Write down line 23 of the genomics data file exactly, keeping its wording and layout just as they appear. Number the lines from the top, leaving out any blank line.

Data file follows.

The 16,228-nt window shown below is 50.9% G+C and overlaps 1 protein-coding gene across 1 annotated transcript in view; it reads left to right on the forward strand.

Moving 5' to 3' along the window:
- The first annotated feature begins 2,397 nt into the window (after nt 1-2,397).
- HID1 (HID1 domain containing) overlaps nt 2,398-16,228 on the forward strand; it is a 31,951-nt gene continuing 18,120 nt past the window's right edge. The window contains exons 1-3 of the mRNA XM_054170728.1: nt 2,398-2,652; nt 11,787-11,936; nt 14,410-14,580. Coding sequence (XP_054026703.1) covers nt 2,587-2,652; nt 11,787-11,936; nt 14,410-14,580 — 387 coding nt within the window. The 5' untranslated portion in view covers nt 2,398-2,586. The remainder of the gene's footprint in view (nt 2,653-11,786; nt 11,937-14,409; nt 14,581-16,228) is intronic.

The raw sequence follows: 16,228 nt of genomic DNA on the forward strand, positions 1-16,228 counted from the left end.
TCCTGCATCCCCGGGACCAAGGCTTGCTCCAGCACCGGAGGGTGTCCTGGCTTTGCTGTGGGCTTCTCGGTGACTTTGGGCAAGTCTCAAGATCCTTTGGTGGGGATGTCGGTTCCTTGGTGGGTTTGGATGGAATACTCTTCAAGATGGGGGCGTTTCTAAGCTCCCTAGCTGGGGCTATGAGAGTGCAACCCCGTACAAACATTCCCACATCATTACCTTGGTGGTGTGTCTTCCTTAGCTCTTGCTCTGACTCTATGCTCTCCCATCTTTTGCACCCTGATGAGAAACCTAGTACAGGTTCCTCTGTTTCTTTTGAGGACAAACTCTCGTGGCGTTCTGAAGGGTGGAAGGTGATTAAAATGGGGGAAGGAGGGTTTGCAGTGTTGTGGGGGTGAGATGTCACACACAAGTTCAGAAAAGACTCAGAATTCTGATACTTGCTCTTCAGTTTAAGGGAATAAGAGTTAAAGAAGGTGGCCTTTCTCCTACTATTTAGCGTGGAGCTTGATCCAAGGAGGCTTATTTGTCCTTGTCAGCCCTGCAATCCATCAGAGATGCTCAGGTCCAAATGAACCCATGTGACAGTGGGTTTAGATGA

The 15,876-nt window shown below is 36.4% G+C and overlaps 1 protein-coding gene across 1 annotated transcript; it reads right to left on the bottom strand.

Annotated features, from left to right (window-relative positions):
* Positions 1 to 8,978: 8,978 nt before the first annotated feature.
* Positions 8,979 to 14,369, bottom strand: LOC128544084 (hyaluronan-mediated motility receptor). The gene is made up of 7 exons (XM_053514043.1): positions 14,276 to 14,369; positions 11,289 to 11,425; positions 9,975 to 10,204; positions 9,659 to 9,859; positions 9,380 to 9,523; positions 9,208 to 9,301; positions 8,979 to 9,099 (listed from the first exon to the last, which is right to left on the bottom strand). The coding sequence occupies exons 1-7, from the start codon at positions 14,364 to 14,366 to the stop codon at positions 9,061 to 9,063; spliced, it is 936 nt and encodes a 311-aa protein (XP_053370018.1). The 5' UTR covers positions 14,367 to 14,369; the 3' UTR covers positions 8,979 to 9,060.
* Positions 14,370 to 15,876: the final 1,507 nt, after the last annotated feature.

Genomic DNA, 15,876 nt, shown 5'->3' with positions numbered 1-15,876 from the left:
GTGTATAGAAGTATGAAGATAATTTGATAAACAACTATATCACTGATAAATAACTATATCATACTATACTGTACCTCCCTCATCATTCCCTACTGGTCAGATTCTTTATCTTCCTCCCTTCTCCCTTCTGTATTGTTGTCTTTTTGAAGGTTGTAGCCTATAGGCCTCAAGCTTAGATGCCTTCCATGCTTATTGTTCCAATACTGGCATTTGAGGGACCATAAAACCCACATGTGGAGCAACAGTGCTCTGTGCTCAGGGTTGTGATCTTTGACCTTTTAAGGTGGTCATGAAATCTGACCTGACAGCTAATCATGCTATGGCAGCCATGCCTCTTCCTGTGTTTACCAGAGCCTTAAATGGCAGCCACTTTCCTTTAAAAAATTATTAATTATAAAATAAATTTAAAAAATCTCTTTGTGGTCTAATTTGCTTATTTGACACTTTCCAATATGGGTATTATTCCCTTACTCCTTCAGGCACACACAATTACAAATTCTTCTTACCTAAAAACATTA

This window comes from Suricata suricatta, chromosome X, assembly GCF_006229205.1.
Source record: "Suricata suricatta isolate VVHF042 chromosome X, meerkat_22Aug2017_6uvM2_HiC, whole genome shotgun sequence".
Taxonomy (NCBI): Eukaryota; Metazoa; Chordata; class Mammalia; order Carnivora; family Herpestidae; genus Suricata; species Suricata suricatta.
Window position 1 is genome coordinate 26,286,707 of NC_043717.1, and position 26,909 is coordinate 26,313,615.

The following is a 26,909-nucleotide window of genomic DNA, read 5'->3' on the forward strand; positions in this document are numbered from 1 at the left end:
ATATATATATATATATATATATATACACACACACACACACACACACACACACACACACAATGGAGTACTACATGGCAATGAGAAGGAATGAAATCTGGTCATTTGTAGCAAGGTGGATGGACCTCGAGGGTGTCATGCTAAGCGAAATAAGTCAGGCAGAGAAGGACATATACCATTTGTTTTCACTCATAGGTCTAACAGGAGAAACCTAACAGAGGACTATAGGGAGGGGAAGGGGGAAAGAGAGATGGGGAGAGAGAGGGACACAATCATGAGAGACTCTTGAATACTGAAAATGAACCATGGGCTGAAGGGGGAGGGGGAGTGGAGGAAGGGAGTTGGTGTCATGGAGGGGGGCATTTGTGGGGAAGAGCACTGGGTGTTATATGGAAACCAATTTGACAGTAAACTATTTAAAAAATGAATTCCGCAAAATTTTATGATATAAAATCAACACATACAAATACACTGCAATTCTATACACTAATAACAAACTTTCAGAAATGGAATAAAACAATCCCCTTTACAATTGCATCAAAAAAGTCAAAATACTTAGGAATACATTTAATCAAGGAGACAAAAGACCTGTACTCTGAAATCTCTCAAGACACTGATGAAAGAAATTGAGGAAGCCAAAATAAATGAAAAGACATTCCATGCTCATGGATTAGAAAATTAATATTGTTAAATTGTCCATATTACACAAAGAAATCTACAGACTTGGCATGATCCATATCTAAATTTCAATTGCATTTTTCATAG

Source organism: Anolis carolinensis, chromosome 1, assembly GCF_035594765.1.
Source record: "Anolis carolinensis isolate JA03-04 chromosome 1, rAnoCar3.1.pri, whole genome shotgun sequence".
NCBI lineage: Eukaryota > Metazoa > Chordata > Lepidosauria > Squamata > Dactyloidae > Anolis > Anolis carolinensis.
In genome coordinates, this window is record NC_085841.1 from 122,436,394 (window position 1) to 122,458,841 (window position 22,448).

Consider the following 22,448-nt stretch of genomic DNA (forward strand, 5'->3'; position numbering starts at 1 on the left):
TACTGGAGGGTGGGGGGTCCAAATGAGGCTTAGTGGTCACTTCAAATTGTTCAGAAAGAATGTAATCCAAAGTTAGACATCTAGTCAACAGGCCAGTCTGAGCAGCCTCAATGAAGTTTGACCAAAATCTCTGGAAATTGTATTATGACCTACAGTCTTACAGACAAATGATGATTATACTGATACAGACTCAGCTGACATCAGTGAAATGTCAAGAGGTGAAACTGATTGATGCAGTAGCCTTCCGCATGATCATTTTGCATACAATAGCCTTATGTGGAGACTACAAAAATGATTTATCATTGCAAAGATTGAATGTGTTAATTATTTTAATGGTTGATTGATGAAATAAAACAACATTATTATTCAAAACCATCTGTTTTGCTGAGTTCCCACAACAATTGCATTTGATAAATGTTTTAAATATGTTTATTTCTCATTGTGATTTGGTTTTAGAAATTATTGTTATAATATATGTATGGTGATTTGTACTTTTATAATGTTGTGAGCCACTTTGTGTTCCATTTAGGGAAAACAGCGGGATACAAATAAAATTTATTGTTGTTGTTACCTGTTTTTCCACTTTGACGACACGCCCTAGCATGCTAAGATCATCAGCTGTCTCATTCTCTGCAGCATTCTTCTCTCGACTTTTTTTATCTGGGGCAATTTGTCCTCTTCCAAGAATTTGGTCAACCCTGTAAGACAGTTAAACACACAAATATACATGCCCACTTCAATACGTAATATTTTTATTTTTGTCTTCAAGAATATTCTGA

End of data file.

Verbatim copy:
In genome coordinates, this window is record NC_085841.1 from 122,436,394 (window position 1) to 122,458,841 (window position 22,448).